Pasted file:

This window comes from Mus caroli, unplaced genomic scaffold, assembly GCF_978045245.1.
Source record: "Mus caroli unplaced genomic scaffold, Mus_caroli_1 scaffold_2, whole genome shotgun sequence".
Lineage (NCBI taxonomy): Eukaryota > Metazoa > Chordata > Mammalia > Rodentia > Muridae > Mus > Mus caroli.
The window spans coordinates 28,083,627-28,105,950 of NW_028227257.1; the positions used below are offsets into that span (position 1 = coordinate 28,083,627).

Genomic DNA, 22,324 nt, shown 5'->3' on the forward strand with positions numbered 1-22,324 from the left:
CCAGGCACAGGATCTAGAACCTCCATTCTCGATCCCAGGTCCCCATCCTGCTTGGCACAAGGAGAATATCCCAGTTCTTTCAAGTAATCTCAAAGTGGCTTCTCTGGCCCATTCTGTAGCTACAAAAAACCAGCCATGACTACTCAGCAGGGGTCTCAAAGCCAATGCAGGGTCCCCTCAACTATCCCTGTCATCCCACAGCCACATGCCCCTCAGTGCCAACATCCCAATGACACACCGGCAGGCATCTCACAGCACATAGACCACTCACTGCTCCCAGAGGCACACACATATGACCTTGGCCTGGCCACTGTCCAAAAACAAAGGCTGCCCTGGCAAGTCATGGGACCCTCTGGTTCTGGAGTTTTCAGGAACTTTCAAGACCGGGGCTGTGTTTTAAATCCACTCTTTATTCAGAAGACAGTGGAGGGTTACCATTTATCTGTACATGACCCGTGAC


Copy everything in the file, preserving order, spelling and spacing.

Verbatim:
This window comes from Mus caroli, unplaced genomic scaffold, assembly GCF_978045245.1.
Source record: "Mus caroli unplaced genomic scaffold, Mus_caroli_1 scaffold_2, whole genome shotgun sequence".
Lineage (NCBI taxonomy): Eukaryota > Metazoa > Chordata > Mammalia > Rodentia > Muridae > Mus > Mus caroli.
The window spans coordinates 28,083,627-28,105,950 of NW_028227257.1; the positions used below are offsets into that span (position 1 = coordinate 28,083,627).

Genomic DNA, 22,324 nt, shown 5'->3' on the forward strand with positions numbered 1-22,324 from the left:
CCAGGCACAGGATCTAGAACCTCCATTCTCGATCCCAGGTCCCCATCCTGCTTGGCACAAGGAGAATATCCCAGTTCTTTCAAGTAATCTCAAAGTGGCTTCTCTGGCCCATTCTGTAGCTACAAAAAACCAGCCATGACTACTCAGCAGGGGTCTCAAAGCCAATGCAGGGTCCCCTCAACTATCCCTGTCATCCCACAGCCACATGCCCCTCAGTGCCAACATCCCAATGACACACCGGCAGGCATCTCACAGCACATAGACCACTCACTGCTCCCAGAGGCACACACATATGACCTTGGCCTGGCCACTGTCCAAAAACAAAGGCTGCCCTGGCAAGTCATGGGACCCTCTGGTTCTGGAGTTTTCAGGAACTTTCAAGACCGGGGCTGTGTTTTAAATCCACTCTTTATTCAGAAGACAGTGGAGGGTTACCATTTATCTGTACATGACCCGTGAC